The Holy Box
A poem for Easter by Sydney Carter (1915 - 2004)
Although this poem was written almost fifty years ago, the message has a vibrant resonance with modern progressive Christian thinking. Carter was a man ahead of his time, a rebel, who's hymns have finally reached the mainstream but who's poetry remains neglected.
The Holy Box, from the collection Love More or Less, was first published by Stainer and Bell in 1971.
The Bible had been rolled away,
The Holy Name of Jesus lay
Like crumpled linen on the floor.
A stranger stood beside the door.
“You will not find him here,” he said
“This is the dwelling of the dead.
You put him in a holy box
But he has shattered all the locks.
By Christ or any other name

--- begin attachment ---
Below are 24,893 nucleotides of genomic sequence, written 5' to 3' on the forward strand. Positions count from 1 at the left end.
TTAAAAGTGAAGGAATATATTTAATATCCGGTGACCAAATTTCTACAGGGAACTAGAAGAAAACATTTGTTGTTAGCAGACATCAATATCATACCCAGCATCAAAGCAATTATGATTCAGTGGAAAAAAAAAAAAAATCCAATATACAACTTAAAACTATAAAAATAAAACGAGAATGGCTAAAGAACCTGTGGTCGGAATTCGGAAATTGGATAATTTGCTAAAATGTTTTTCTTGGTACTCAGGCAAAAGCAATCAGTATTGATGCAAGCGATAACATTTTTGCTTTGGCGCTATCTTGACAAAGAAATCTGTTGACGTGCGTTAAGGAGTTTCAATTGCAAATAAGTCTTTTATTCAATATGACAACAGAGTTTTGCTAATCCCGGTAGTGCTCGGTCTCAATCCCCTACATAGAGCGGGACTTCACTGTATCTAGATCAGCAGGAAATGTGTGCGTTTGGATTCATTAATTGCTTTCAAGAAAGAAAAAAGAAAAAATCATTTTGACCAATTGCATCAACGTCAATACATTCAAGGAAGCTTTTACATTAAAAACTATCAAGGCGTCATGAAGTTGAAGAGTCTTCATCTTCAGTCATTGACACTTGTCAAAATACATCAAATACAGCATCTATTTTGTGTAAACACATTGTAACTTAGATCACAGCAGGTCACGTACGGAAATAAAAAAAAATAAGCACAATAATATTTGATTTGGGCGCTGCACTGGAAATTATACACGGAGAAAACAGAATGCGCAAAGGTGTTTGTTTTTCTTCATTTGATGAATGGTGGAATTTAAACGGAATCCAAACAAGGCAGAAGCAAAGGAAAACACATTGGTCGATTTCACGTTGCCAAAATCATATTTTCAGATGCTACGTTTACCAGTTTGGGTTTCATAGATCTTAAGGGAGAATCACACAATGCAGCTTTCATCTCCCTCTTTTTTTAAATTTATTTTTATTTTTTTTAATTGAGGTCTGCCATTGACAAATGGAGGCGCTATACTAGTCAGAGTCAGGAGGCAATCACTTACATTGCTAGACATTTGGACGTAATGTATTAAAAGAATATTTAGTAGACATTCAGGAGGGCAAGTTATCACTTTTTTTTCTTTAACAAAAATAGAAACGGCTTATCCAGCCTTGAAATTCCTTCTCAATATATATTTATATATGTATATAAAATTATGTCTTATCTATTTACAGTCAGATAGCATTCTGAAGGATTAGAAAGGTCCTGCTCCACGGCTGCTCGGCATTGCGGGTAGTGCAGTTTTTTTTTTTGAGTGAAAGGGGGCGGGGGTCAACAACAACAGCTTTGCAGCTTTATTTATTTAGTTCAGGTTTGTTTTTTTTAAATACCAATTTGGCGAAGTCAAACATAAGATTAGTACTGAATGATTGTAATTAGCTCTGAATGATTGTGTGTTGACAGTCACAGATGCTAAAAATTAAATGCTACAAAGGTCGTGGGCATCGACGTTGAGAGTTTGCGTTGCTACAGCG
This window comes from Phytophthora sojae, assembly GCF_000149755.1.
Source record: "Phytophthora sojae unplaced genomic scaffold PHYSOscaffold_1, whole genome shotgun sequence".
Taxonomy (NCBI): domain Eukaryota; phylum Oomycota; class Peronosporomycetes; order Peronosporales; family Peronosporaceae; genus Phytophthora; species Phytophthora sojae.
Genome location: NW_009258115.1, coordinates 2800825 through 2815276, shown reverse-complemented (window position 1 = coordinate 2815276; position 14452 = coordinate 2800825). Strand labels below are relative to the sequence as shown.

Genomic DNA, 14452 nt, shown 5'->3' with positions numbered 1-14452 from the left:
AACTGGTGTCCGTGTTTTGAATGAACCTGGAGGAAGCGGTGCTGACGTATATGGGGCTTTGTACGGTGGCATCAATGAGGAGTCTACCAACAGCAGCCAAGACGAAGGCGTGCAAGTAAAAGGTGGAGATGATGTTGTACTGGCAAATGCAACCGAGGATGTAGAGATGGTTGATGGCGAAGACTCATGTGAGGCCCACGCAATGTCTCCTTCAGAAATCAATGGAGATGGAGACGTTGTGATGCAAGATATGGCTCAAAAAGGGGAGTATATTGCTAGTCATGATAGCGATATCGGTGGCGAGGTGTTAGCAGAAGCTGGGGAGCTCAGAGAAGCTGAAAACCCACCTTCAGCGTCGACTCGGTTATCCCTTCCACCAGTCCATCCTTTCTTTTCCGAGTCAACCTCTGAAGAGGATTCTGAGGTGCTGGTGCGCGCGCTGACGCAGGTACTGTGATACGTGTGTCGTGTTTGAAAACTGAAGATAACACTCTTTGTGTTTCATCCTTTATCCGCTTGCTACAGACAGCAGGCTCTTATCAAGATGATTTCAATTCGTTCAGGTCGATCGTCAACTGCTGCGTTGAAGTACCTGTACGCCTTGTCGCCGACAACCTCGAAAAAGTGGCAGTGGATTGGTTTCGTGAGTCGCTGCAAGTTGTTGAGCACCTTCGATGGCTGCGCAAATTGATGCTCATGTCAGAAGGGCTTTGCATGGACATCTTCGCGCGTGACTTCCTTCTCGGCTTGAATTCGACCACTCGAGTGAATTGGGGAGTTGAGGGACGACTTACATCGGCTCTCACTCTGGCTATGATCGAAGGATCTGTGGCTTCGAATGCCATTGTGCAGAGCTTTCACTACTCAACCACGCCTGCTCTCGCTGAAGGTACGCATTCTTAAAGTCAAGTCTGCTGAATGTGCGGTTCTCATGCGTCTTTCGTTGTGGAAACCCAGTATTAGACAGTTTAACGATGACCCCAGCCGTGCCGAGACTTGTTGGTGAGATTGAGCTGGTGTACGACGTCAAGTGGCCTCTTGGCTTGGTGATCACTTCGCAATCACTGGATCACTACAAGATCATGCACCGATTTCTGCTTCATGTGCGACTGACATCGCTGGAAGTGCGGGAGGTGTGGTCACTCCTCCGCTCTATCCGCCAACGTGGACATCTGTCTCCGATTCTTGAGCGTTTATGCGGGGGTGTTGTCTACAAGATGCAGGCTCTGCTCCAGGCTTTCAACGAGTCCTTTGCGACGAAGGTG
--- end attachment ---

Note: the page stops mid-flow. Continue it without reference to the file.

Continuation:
The shape of truth would be the same."
I woke, and it was eight o’clock.
I heard the crowing of a cock,
I heard the tolling of a bell.
The church was standing: all was well,
I knew the Bible, thick and black,
Was safe upon the eagle’s back.
How could Jesus be the same
If he had another name?
Holy, holy is the box.
Nobody can break the locks.
In 1974, under their Galliard imprint, Holy Box was published by Stainer and Bell in a compendium of Carter's poems called The Two-Way Clock SBN: 85249 287 1. The image of Sydney Carter comes from their website. http://www.stainer.co.uk/carter.html